Just before Christmas, President Trump signed the Tax Cuts and Jobs Act into law. The name of the bill begins with a truth and ends in a lie: there are indeed tax cuts – regressive ones, for large corporations and the super-rich – but there are no jobs. The law will put the country $1.5 trillion in the red over the next decade, despite drastic cuts to social services.

‘We’re going to have to get back next year at entitlement reform, which is how you tackle the debt and deficit,’ Paul Ryan, the speaker of the House of Representatives, said last month. ‘We have a welfare system that’s trapping people in poverty and effectively paying people not to work.’ By ‘welfare’ and ‘entitlement’, Ryan means the safety net of public health insurance, food stamps, emergency cash assistance and housing subsidies for children, the working poor, the elderly and people with disabilities. The Trump administration said today that it would support states that wanted to make people on low incomes work to qualify for Medicaid.

I met Gail Logan last summer, when the Republicans in Congress were trying to dismantle Obamacare, which had expanded Medicaid. We spoke in a dreary recreation room at a nursing home in upstate New York. Logan was born with cerebral palsy, but told me she had ‘always lived independently’. For most of her life, she’d been in her own apartment, helped by a carer for two hours a day. But in 2014, when she was in her late sixties, she was admitted to hospital after a fall. She was discharged to the nursing home for what was supposed to be temporary rehabilitation. But the staff too often left her in bed or wheeled her into a room with residents who couldn’t speak or were ‘not even aware’, Logan said. ‘They probably don’t think I can take care of myself.’ Her discharge was delayed by legal tangles with the privatised public insurance system. The longer she stayed there, doing nothing and gaining weight, the harder it was for her to return home.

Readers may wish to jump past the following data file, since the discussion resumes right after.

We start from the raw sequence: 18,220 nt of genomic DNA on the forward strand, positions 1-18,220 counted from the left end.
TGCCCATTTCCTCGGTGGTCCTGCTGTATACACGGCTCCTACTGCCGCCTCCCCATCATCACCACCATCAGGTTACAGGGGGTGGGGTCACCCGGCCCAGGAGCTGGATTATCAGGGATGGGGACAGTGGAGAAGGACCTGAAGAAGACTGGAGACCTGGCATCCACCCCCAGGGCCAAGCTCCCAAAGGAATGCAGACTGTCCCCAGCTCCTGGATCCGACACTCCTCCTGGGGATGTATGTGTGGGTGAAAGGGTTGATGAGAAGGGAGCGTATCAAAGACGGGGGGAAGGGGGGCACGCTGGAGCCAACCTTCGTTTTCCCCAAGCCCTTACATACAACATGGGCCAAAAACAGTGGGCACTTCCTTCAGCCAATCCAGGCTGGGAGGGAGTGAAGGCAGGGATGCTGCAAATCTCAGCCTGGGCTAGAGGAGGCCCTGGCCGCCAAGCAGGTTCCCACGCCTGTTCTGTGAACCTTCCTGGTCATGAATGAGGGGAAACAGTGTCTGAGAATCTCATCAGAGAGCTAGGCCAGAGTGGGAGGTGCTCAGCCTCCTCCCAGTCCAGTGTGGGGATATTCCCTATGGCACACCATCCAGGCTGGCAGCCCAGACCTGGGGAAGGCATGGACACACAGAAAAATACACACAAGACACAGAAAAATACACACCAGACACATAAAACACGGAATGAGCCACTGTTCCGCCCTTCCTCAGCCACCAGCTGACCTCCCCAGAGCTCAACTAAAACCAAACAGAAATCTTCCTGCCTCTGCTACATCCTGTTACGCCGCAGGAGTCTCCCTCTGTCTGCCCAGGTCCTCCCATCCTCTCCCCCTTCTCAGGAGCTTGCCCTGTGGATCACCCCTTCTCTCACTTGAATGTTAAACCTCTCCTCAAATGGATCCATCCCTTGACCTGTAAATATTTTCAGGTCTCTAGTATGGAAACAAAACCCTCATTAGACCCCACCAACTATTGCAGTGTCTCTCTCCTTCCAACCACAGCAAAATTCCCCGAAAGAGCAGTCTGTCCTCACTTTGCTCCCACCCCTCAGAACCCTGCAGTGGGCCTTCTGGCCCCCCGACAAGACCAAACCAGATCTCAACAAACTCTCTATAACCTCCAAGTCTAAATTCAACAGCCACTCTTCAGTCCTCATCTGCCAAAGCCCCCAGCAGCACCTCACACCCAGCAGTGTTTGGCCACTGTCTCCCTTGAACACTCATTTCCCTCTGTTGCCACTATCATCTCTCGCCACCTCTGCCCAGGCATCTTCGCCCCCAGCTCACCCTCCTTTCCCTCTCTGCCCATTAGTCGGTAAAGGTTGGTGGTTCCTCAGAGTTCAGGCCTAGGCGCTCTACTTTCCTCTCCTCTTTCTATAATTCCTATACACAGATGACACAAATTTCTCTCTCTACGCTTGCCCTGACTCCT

Logan's recent experiences were evidence of a fraying safety net, but her life also bore witness to the system’s incalculable good. She has benefited from Medicare, Social Security Disability and Medicaid. More and more of us will need help from publicly funded carers, therapists, nurses and doctors in the coming years: by 2060, the number of Americans over the age of 65 will more than double, from 46 million to 98 million.

This isn’t the first time that Republican tax cuts have gutted the welfare state. It happened under Ronald Reagan three decades ago. But Reagan's second act is unfolding in a very different economy, one already denuded by Reaganomics. Inequality is at an all-time high – Bill Gates, Warren Buffet and Jeff Bezos between them have more money than 50 per cent of Americans – and jobs aren’t what they used to be. The private sector is dominated by a desiccated collection of gig employers offering provisional wages and no benefits except ‘flexibility’. Public health insurance and other social programmes are more important than ever.

But in the US, as in the UK and elsewhere, our social programmes are contracting, our roads and bridges are failing, and our schools and libraries are being closed. The very notion of shared goods seems to be disappearing. When Republicans are pressed about the impact of tax cuts on the poor, they highlight the shadow state of volunteer groups, religious charities and foundations backed by billionaires. Will the children of the Trump era mistake these substitutes for the public sector?